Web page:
Introduction

Latest statistics based on GLOBOCAN 2008, the standard set of worldwide estimates of cancer incidence and mortality produced by the International Agency for Research on Cancer (IARC), revealed that prostate cancer (PC) is the most commonly diagnosed malignancy and the second leading cause of cancer-related mortality in male in developed countries [1]. The options in the treatment of PC are surgical tumor resection, hormonal therapy, radiotherapy, and adjuvant chemotherapy. These therapies, alone or in combination, show beneficial effects and a significant curative rate in treating patients with localized PC in the early stages. However, the development of locally advanced and/or metastatic hormone-refractory prostate cancers (HRPCs) eventually results in disease recurrence. Most patients who undergo potentially curative resection for advanced and/or metastatic HRPCs subsequently relapse due to the persistence of foci and micro-metastases. Therefore systemic chemotherapy may represent another option to eradicate the PC cells, including the highly tumorigenic stem/ progenitor cells that can drive tumor growth at primary neoplasms and distant meta-static sites.

The existence of stem cells (SCs) was firstly demonstrated by James Till and the late Ernest McCulloch in 1963 in their earlier work on the radiation sensitivity of mouse bone marrow cells by showing that limited numbers of cells could give rise to clonal colonies of erythroid and myeloid cells in the spleens of the irradiated hosts [2]. Although, much improvement has been achieved in the development of methods to kill cancer cells that form a variety of malignancies; nevertheless, relapse is an ongoing problem along with the development of metastatic tumors at sites remote from that of the original tumor. One suggestion to account for these phenomena is the existence of a stem cell with tumorigenic properties capable of regenerating all the differentiated cell types presented in the original tumor. The key paper supporting the cancer stem cell (CSC) hypothesis from the laboratory of John Dick appeared in 1997, in which they demonstrated that an isolated cell type was capable of initiating acute myeloid leukemia (AML) [3]. With the knowledge provided by the science of stem cell biology, the Nobel Prize in Physiology or Medicine in the year 2007 was awarded jointly to Mario R. Capecchi, Sir Martin J. Evans and Oliver Smithies "for their discoveries of principles for introducing specific gene modifications in mice by the use of embryonic stem cells".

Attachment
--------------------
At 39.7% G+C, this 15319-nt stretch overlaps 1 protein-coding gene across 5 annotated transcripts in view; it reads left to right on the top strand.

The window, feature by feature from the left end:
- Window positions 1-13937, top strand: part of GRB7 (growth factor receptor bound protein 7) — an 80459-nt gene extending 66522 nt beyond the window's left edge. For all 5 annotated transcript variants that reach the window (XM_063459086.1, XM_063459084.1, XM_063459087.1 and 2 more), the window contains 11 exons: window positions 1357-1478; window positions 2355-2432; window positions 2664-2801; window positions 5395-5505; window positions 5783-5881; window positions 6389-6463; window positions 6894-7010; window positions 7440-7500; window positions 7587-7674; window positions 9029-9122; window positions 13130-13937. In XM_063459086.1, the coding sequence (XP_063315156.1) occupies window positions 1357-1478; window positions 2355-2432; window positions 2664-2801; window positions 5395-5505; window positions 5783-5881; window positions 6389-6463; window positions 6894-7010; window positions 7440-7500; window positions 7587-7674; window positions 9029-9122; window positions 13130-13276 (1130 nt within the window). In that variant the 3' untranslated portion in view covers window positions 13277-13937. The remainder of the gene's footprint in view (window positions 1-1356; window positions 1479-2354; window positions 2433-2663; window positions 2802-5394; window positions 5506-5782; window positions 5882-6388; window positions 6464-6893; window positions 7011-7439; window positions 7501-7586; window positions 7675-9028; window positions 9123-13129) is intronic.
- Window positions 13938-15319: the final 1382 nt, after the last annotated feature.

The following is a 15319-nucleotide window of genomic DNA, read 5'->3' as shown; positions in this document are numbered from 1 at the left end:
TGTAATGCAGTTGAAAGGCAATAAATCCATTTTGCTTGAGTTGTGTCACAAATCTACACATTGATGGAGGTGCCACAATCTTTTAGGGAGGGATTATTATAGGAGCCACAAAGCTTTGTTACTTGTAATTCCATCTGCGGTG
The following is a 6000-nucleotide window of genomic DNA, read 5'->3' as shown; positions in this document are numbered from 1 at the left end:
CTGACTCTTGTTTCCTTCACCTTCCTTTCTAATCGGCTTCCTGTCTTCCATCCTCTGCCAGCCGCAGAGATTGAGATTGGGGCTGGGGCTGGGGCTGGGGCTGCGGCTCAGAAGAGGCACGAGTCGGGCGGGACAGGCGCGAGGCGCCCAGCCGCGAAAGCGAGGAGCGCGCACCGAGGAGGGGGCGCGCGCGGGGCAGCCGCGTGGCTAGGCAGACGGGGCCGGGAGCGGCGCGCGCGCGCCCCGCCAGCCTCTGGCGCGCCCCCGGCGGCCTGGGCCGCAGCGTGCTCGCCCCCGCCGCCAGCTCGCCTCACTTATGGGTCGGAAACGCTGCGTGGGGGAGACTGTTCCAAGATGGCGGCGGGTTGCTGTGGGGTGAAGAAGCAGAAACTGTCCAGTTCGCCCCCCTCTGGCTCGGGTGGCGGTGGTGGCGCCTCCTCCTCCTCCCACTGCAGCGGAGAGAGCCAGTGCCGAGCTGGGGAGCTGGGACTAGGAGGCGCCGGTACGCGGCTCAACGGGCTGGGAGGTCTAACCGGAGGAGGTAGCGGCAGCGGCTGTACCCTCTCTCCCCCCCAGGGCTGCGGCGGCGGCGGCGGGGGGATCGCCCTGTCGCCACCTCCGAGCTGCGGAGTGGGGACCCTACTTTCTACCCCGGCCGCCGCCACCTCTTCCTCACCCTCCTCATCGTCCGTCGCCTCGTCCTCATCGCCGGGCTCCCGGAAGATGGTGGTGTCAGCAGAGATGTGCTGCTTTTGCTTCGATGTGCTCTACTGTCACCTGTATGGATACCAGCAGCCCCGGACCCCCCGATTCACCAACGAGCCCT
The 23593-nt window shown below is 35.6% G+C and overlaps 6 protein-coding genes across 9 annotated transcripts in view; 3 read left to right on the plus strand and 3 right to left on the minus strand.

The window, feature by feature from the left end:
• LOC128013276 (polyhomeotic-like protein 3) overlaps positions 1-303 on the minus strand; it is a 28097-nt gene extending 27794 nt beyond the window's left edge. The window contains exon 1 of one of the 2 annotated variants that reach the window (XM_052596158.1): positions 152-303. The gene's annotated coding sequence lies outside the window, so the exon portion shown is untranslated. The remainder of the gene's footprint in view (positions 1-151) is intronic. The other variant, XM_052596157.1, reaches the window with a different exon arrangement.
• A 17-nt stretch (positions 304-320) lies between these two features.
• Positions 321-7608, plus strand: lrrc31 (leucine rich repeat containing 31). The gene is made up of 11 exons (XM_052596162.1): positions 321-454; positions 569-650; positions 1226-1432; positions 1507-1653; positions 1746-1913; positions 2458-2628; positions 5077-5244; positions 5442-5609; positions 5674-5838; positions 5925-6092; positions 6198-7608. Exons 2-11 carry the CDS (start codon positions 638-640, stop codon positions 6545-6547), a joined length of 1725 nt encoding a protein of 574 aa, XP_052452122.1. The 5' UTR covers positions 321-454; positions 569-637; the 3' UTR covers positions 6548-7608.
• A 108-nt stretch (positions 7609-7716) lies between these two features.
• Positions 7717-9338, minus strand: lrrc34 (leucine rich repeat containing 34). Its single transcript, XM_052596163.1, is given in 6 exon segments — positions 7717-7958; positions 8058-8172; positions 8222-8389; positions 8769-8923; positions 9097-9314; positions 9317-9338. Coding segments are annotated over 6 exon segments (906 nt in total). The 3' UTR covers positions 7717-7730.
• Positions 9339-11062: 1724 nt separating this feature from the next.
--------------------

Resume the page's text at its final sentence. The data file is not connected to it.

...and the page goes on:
Stem cells possess some unique properties: a) they are undifferentiated and unspecialized; b) they are able to multiply for long periods while remaining undifferentiated (slowly cycling); c) they are capable of differentiating into specialized cells of a particular tissue (produce progeny in at least two lineages); and d) they can be serially transplanted. The combination of these properties is often referred to as "stemness" [4]. Stem cells can divide symmetrically or asymmetrically. A symmetrical division occurs when two daughter cells share the same stem cell features and happens when their numbers (stem cell pool) need to be expanded, such as during embryonic development or after tissue injury. An asymmetrical division occurs when one of the progeny remains undifferentiated, thereby replenishing the pool of SCs, while the other daughter cell can proliferate and differentiate into specialized cells to generate new tissue mass.

Stem cells have long been implicated in prostate gland formation. The prostate undergoes regression after androgen deprivation and regeneration after testosterone replacement. Regenerative studies suggested that those stem cells are found in the proximal ducts and basal layer of the prostate. Many characteristics of PC also indicate that it originates from stem cells. In this chapter, the biological and clinical implications of stem cells in prostat-ic carcinogenesis and the involvement of prostate cancer stem cells (PCSCs) in the many faces of PC are demonstrated and summarized. The theory of a stem cell origin of cancers represents a major paradigm shift that may completely revamp to diagnosis, monitoring, and therapy of PC.

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